South Korea should coordinate with U.S. to avoid 'misunderstandings' when engaging North: ambassador

SEOUL (Reuters) - To avoid any “misunderstandings” that could trigger sanctions, South Korea should run any plans to engage with North Korea through a joint working group established with the United States, the U.S. ambassador to South Korea said on Thursday.

FILE PHOTO: The South Korean and American flags fly next to each other at Yongin, South Korea, August 23, 2016. Courtesy Ken Scar/U.S. Army/Handout via REUTERS

Ambassador Harry Harris said that he did not have an official U.S. position on South Korean proposals such as reopening individual tourism to its northern neighbor, but that it is important for Washington and Seoul to consult closely with each other.

As denuclearisation negotiations with North Korea stall, South Korean President Moon Jae-in has said he would seek to move forward on inter-Korean projects as a way to improve ties with Pyongyang.

“In order to avoid a misunderstanding later that could trigger sanctions... it’s better to run this through the working group,” Harris told reporters, referring to a group established in 2018 in a bid to bridge the two allies’ sometimes divergent approaches to North Korea.

“South Korea is a sovereign country and will do what it sees as best for its national interest,” Harris added, noting that it’s not the United States’ place to approve South Korean decisions.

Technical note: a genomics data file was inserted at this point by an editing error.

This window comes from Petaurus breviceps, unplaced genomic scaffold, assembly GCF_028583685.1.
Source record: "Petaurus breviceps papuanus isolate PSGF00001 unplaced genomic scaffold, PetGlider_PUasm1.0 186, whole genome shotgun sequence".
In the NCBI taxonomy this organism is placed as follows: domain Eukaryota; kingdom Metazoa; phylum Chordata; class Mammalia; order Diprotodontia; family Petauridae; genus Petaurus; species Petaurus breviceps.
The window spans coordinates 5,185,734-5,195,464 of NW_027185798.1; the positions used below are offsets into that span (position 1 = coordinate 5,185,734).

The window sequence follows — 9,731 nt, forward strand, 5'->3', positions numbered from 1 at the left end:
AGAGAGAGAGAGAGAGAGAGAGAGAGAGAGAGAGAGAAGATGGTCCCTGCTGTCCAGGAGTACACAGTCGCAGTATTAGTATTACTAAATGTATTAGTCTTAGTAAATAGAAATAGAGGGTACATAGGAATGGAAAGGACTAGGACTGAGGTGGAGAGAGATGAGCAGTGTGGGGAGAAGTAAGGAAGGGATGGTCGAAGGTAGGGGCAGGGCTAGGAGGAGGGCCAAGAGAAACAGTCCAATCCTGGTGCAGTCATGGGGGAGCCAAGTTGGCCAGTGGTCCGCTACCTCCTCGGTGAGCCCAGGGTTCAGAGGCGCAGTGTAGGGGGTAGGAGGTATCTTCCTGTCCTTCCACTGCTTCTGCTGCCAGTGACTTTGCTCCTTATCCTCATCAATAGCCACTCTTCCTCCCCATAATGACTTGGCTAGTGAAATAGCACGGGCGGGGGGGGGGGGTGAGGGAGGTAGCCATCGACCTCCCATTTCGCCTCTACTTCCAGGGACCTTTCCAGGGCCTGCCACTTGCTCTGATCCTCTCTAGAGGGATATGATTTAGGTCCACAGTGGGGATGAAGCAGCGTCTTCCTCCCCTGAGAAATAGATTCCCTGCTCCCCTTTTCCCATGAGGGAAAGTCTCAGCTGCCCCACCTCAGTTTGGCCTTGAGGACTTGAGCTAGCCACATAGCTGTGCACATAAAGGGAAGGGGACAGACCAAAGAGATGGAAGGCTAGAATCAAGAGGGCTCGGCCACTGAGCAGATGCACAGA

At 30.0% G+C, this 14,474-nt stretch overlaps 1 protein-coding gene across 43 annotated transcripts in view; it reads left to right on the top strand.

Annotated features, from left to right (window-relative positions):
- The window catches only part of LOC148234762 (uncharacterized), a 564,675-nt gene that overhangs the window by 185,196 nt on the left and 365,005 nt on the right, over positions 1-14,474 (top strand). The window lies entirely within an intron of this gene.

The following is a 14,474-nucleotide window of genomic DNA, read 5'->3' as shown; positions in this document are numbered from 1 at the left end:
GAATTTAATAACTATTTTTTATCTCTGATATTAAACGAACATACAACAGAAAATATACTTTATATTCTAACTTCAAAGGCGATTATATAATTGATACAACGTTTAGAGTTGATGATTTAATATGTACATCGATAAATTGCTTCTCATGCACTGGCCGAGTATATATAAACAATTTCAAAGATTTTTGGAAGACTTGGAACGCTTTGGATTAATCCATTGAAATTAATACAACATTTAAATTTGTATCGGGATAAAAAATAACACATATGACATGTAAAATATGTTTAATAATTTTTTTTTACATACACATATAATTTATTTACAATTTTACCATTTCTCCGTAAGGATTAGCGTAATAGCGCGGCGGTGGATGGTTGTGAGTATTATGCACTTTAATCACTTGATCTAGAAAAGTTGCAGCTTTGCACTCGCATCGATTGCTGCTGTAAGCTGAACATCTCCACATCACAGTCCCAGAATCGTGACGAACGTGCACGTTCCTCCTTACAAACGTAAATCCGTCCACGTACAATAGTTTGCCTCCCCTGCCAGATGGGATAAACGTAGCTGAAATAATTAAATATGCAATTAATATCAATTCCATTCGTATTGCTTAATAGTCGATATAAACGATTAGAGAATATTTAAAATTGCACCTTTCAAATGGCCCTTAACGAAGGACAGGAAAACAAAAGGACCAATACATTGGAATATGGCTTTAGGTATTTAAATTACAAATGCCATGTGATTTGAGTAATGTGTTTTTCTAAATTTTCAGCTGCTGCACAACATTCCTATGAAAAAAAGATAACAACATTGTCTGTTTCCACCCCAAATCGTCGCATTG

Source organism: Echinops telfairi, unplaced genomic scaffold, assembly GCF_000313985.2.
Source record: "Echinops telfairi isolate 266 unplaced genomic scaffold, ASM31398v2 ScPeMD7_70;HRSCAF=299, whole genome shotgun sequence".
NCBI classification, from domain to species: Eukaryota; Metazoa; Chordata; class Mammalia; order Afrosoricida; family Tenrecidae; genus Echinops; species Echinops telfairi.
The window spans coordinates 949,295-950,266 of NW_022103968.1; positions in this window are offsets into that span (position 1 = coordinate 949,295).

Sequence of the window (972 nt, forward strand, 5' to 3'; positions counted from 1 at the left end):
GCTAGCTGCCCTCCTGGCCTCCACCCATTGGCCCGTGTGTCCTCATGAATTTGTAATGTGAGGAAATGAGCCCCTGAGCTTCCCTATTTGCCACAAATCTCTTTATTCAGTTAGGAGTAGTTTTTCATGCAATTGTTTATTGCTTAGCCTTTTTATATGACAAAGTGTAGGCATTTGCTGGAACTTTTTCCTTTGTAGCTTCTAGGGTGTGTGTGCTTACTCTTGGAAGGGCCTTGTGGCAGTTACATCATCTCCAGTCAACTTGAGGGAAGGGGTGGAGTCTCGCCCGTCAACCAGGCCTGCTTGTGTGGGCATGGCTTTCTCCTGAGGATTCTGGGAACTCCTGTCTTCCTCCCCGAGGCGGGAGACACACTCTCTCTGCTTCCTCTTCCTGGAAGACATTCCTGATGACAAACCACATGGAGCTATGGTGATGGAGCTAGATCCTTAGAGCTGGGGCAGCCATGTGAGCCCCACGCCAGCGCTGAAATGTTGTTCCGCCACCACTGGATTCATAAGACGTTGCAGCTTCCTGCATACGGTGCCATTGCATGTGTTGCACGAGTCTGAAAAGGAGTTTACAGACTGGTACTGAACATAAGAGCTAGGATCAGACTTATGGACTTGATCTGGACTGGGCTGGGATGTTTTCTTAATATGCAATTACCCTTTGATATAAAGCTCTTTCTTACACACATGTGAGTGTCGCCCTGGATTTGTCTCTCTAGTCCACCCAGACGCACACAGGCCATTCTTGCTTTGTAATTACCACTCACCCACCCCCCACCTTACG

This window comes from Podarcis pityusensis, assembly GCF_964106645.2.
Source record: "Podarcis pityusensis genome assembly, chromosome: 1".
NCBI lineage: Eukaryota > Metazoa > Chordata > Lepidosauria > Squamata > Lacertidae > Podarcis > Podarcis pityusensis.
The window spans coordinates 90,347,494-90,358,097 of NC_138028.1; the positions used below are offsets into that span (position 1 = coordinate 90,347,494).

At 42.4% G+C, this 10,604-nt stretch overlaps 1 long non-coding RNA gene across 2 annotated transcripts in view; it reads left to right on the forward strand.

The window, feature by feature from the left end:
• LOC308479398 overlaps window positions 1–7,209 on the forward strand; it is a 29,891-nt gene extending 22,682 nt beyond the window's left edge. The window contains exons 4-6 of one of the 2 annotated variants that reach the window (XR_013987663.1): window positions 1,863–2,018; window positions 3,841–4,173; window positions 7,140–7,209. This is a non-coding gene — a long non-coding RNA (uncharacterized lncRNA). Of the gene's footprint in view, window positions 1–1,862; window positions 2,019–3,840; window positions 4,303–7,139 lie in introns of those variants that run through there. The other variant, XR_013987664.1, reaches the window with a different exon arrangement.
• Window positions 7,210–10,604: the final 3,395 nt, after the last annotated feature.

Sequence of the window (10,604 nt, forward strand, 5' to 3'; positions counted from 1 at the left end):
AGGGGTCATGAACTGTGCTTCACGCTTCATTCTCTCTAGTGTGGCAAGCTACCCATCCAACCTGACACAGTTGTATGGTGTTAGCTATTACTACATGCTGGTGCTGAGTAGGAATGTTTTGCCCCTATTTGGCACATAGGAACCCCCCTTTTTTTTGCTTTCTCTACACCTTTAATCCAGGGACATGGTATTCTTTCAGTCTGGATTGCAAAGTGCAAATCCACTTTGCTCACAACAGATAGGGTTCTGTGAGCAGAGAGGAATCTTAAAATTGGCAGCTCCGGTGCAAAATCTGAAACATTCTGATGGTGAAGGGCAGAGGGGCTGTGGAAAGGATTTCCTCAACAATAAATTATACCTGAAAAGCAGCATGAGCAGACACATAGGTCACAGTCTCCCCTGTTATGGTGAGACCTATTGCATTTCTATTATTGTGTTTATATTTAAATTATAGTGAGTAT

But as South Korea’s biggest ally, Washington has an interest in inter-Korea cooperation and “fruitful” discussions with Seoul are ongoing, he said.

“President Moon’s continued optimism is encouraging. I think his optimism creates hope, and that’s a positive thing,” Harris said. “But with regard to acting on that optimism, I have said that things should be done in consultation with the United States.”

South Korean Foreign Minister Kang Kyung-wha discussed the projects in meetings with U.S. Secretary of State Mike Pompeo in California this week.

South Korea and the United States are also seeking to narrow disagreements over how much Seoul contributes toward maintaining the roughly 28,500 U.S. troops in the country.

Harris declined to confirm reports that the United States had demanded billions of dollars in additional funding, and acknowledged that a “gap remains” between the two positions.

The current cost-sharing agreement technically expired at the end of 2019, and the top U.S. commander in South Korea is using “residual funds” to try to minimize the impact on about 10,000 South Koreans employed by the U.S. military, Harris said. A mandated furlough notice could soon be issued to those workers, he added.

The latest round of negotiations ended on Wednesday without an agreement.

“We did not reach a conclusion in Washington, so there will be further discussions,” he said. “I think we’re narrowing the differences.”

South Korea’s purchase of U.S. weapons is one factor being negotiated, but Harris said other issues like a U.S. request for South Korea to contribute troops to a Middle East maritime force have not been discussed in the cost-sharing negotiations.

Reporting by Josh Smith. Editing by Gerry Doyle